A Brazilian school district is looking to reduce truancy and, as a solution, plans to use computer chips to help reach this goal.
One school is in the midst of unveiling a program where computer chips are embedded in the shirts of the student uniforms.
Called "intelligent uniforms," the chips will track a student's every move and keep both the schools and parents apprised of what children are doing.
BBC News reported about 20,000 students in the city of Vitoria da Conquista will be wearing microchips in their clothing. School authorities say this program will improve on teacher-parent relations.
"We noticed that many parents would bring their children to school but would not see if they actually entered the building because they always left in a hurry to get to work," Coriolano Moraes, the city's education director, told the Associated Press, said BBC News.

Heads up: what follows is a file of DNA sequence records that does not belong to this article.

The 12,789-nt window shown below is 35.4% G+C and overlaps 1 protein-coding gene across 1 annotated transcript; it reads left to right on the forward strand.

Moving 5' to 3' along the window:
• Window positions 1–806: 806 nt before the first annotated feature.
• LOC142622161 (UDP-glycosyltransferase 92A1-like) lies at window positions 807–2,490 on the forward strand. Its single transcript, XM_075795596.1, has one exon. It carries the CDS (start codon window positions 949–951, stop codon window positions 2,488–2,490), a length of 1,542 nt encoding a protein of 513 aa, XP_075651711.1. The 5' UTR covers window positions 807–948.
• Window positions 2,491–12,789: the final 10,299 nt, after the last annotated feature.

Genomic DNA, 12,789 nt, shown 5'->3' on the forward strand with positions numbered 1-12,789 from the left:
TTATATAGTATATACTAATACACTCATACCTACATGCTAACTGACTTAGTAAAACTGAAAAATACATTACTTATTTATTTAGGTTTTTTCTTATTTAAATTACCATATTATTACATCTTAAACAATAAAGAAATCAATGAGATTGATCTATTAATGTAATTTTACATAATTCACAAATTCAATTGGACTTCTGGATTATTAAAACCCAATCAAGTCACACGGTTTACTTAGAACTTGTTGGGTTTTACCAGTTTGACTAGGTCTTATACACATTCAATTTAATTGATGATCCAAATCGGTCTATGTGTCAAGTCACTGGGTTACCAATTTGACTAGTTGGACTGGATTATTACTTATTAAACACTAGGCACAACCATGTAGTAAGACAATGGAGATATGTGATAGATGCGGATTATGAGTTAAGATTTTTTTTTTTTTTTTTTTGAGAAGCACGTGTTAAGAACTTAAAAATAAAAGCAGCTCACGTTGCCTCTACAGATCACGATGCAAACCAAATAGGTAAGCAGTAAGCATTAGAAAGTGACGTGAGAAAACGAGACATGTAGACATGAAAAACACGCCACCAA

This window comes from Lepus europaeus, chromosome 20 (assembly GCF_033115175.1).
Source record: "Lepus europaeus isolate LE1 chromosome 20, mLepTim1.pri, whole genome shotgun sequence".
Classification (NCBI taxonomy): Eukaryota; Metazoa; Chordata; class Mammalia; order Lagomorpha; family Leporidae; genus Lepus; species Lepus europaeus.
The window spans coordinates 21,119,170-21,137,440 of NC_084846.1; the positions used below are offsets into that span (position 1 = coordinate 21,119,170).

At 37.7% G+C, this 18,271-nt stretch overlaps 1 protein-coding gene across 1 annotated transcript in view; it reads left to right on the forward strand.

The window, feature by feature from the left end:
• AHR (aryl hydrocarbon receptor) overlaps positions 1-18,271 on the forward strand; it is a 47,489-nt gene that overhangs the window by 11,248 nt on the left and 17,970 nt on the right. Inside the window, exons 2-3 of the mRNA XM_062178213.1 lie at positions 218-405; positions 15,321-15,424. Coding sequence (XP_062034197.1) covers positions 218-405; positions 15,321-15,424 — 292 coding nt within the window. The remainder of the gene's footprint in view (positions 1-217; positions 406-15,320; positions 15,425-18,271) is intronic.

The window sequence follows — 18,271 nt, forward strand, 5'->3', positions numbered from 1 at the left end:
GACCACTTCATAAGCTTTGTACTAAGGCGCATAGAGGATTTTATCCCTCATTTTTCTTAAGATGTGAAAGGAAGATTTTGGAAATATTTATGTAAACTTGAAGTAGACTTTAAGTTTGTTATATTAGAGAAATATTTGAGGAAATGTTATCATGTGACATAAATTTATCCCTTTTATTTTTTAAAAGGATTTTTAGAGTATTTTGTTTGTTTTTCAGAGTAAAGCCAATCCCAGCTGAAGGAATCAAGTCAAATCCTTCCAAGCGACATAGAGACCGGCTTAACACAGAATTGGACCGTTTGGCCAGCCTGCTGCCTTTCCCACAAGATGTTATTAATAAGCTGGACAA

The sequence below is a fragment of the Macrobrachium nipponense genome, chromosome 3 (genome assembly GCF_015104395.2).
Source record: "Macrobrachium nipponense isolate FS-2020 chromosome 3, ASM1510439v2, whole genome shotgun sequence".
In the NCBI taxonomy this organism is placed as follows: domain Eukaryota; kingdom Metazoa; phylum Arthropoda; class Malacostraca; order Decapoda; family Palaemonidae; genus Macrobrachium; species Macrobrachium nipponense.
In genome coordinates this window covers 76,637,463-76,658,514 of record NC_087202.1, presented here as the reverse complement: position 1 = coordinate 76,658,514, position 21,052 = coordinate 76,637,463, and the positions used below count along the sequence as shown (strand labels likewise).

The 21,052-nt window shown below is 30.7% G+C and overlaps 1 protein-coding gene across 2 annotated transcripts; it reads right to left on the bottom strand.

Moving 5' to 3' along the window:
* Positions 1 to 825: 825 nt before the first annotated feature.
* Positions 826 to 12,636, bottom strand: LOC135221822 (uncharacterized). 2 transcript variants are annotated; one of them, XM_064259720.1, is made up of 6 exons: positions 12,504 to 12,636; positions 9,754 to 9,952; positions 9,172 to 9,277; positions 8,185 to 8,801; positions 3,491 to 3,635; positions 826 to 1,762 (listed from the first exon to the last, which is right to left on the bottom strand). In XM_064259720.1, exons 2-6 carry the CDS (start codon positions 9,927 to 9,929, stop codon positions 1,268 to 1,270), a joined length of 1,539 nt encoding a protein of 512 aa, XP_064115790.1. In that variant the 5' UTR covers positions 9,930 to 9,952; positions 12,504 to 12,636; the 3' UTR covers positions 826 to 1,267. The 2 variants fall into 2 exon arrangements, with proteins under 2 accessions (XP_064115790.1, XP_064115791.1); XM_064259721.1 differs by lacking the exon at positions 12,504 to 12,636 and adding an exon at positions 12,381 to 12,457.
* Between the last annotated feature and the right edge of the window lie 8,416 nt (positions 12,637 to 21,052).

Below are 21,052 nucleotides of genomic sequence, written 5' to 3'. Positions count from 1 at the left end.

Parents will receive text messages when children arrive at school, or if they are tardy for a class. If the child still does not show up after 20 minutes, the parent will receive a subsequent text stating "Your child has still not arrived at school."
Tracking chips have long been a controversial issue and many have long felt it was eventually going to happen; to date many approaches have been tried. Japan had initiated a similar program several years ago.
Tracking has also emerged as a hot topic in many U.S. schools as well, usually ending up in abandonment due to the privacy issues involved.
In 2004, the U.S. Food and Drug Administration had even approved the Veri-Chip, a computer chip for humans, to be allowed to be embedded underneath the skin. As technology progresses and affords these types of uses, it raises some ethical issues.
Reportedly all Vitoria da Conquista students between 4 and 14 years will be tagged with microchips by next year. For parents, no extra care is seemingly needed for the uniform. Authorities said the shirts can be washed and ironed with no problem, and are said to be tamper proof.